Seattle's floating home community on Lake Union is a rare neighborhood, where homes erupt with exuberant color, quirky details, and lavish gardens, and there's an attitude that nothing is to be taken too seriously.
Even though it's changing ― prices are soaring, and the funky bohemian edge is in danger of evaporating ― it still harbors more character and sheer delight than any land-lubbing neighborhood in the city.
Every other year the Floating Homes Association opens the doors to a dozen or so houseboats, offering a one-day public tour as a fundraiser. (This year it's on September 10.) Since the docks are private property, there's no other way to see the nearly 500 houseboats from land.
Canoes and kayaks, however, are perfect for nosing through the liquid streets anytime. On Halloween, members of the Seattle Sea Kayak Club traditionally go trick-or-treating around the houseboats from the water.
Part of the fun of tooling around the community is the mixture of high and low architecture and design. The elaborate, architect-designed floating homes that you see today didn't come onto the scene until the last 40 years, when the Lake Union houseboats first became sanctioned in the eyes of the city. Before then, sewage had been a serious issue, and wealthy homeowners on the hills above the lake abhorred the tottery shacks at the fringe of their water view. In the 1960s, the city government labored mightily to get rid of them, and in fact managed to evict more than 200 owners.
The sewage problem disappeared with a pumping system, and the city zoned houseboat moorages as residential, requiring new moorages to provide parking. That prompted property values to skyrocket, and the design aesthetic shot up along with them.
Yet some of that early spirit endures ― there's still plenty of character and imagination on display here. Some of the newer houseboats feature porthole windows and bowed roofs, recalling the era when houseboats actually were boats, capable of moving under their own power. Some feature totem poles, and at least one has classical Doric columns, as majestic as an old bank. Container gardens are lavish, and several residents have created substantial gardens on rafts tethered to their houses. Every house has a boat, ranging from battered canoes to 30-foot sloops.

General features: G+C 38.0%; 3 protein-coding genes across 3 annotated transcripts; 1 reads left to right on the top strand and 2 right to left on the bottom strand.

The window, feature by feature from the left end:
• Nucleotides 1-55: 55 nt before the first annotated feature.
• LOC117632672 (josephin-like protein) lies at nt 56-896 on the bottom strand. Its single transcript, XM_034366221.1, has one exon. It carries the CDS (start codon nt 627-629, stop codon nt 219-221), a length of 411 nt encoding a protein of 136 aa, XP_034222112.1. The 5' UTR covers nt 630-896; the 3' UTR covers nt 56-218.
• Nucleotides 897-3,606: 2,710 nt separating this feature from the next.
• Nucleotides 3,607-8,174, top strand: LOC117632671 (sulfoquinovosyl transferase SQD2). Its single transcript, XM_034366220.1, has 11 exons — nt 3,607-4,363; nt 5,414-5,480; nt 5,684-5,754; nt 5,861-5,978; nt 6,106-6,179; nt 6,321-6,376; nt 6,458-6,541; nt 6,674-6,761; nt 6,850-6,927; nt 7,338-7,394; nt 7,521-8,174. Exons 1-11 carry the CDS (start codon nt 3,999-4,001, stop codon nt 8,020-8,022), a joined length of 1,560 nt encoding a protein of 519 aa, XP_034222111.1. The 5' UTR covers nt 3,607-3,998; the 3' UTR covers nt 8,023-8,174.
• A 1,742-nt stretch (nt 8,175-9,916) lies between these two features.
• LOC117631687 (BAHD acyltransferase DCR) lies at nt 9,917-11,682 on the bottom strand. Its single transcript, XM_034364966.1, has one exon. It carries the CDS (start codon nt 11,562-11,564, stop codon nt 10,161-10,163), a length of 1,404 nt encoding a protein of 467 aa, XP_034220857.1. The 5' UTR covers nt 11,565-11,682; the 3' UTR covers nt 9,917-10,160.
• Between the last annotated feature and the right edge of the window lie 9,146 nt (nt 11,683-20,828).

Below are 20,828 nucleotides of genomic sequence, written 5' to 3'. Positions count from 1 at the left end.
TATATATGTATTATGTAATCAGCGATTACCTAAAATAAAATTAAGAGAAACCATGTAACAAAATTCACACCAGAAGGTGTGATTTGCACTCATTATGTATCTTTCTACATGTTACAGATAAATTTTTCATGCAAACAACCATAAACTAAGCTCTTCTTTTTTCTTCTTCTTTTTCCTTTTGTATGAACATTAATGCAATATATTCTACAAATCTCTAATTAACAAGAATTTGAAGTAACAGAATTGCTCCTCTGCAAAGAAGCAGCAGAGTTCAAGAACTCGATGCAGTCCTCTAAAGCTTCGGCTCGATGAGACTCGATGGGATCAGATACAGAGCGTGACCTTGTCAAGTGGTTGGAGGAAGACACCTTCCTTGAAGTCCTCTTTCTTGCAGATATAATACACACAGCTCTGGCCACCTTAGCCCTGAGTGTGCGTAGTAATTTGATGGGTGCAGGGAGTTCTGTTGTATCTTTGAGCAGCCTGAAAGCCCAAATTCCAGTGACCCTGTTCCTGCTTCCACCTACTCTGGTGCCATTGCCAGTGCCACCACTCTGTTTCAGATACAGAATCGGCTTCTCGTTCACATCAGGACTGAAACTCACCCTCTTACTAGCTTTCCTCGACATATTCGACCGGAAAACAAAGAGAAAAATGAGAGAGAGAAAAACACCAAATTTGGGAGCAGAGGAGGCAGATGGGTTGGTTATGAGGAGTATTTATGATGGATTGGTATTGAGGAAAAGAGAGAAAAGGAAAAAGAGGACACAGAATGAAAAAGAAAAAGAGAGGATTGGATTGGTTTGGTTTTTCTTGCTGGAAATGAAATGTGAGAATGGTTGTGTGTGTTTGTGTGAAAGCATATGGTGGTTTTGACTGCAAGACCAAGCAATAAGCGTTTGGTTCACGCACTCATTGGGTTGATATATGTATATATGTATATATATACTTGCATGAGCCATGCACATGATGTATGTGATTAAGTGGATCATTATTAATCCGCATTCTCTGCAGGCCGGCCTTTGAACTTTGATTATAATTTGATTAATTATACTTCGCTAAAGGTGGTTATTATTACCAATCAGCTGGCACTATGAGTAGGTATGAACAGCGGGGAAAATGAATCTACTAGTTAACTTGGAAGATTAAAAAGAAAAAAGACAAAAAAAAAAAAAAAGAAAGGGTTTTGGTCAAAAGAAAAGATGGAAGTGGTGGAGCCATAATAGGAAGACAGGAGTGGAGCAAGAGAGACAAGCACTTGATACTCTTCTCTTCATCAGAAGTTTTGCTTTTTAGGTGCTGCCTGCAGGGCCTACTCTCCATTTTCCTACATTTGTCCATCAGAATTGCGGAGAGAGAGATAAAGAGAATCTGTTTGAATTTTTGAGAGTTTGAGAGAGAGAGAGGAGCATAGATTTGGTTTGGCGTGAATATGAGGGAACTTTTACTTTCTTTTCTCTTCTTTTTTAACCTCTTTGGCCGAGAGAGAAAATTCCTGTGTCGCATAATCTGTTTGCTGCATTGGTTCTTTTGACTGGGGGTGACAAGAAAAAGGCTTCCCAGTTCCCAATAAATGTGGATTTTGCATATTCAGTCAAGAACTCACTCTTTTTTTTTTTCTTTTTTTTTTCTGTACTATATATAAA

Ask about disadvantages to houseboat living, and you'll usually get a joke in reply. "No lawn to mow," says one resident, a pouty look creasing his face. An advantage they cite surprisingly often is that living in a small space forces them to simplify their lives.
The common denominator of the entire Lake Union community, says Jeri Callahan, who published a book about it two years ago, is "very strong feelings about the value of the life we have here."
Her theory on why people are so enamored with houseboats? Everyone has an innate need to be grounded in nature, she says, but most American homes today work hard to disconnect us ― they're insulated, double-glazed, and air-conditioned so that the outside world hardly intrudes at all. Houseboats, in contrast, respond directly to nature, even rocking with the waves nudged by a modest breeze.
"But instead of being 'grounded,' " says Callahan, "I like to say we're 'watered.' "
Tour the houseboats
The biennial Living on the Lake public tour is on September 10, from noon to 5. Tickets are $25 per person from the Floating Homes Association (206/325-1132).
To see the houseboat community from the outside only, book a guided tour on a quiet electric-powered boat (from $40/person; www.discoverhouseboating.com or 206/322-9157). Or rent a kayak from Northwest Outdoor Center on Lake Union (from $24 for four hours; 206/281-9694).
Jeri Callahan's book about the community, Staying Afloat (Peanut Butter Publishing, 2004; $15), is available from www.discoverhouseboating.com and local bookstores.